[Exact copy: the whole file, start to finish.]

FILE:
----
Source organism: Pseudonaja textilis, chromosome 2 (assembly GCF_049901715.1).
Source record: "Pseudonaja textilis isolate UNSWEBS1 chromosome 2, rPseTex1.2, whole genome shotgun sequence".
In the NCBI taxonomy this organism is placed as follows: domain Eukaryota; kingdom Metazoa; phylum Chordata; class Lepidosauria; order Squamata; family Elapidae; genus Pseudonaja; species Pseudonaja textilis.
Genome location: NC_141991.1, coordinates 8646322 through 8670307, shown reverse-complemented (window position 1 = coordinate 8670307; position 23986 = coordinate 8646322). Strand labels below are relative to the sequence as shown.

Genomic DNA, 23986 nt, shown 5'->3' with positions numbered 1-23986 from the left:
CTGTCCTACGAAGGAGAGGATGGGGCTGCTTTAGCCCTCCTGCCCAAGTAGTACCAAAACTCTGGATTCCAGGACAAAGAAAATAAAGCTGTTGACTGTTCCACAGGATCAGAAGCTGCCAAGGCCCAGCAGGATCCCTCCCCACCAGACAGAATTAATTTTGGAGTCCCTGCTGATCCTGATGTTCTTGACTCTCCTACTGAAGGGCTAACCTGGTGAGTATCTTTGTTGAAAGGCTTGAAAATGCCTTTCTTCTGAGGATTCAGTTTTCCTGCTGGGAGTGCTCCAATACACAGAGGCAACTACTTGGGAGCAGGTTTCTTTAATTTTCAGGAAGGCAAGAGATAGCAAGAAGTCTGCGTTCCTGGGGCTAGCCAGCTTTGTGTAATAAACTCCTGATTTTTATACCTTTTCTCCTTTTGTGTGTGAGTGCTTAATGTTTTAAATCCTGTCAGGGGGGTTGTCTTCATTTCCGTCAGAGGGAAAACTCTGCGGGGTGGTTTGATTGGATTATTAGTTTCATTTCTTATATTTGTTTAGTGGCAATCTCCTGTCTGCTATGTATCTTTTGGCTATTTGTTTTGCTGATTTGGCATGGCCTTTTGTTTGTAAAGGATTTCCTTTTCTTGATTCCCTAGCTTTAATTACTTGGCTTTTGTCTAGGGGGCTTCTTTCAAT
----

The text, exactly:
Source organism: Pseudonaja textilis, chromosome 2 (assembly GCF_049901715.1).
Source record: "Pseudonaja textilis isolate UNSWEBS1 chromosome 2, rPseTex1.2, whole genome shotgun sequence".
In the NCBI taxonomy this organism is placed as follows: domain Eukaryota; kingdom Metazoa; phylum Chordata; class Lepidosauria; order Squamata; family Elapidae; genus Pseudonaja; species Pseudonaja textilis.
Genome location: NC_141991.1, coordinates 8646322 through 8670307, shown reverse-complemented (window position 1 = coordinate 8670307; position 23986 = coordinate 8646322). Strand labels below are relative to the sequence as shown.

Genomic DNA, 23986 nt, shown 5'->3' with positions numbered 1-23986 from the left:
CTGTCCTACGAAGGAGAGGATGGGGCTGCTTTAGCCCTCCTGCCCAAGTAGTACCAAAACTCTGGATTCCAGGACAAAGAAAATAAAGCTGTTGACTGTTCCACAGGATCAGAAGCTGCCAAGGCCCAGCAGGATCCCTCCCCACCAGACAGAATTAATTTTGGAGTCCCTGCTGATCCTGATGTTCTTGACTCTCCTACTGAAGGGCTAACCTGGTGAGTATCTTTGTTGAAAGGCTTGAAAATGCCTTTCTTCTGAGGATTCAGTTTTCCTGCTGGGAGTGCTCCAATACACAGAGGCAACTACTTGGGAGCAGGTTTCTTTAATTTTCAGGAAGGCAAGAGATAGCAAGAAGTCTGCGTTCCTGGGGCTAGCCAGCTTTGTGTAATAAACTCCTGATTTTTATACCTTTTCTCCTTTTGTGTGTGAGTGCTTAATGTTTTAAATCCTGTCAGGGGGGTTGTCTTCATTTCCGTCAGAGGGAAAACTCTGCGGGGTGGTTTGATTGGATTATTAGTTTCATTTCTTATATTTGTTTAGTGGCAATCTCCTGTCTGCTATGTATCTTTTGGCTATTTGTTTTGCTGATTTGGCATGGCCTTTTGTTTGTAAAGGATTTCCTTTTCTTGATTCCCTAGCTTTAATTACTTGGCTTTTGTCTAGGGGGCTTCTTTCAAT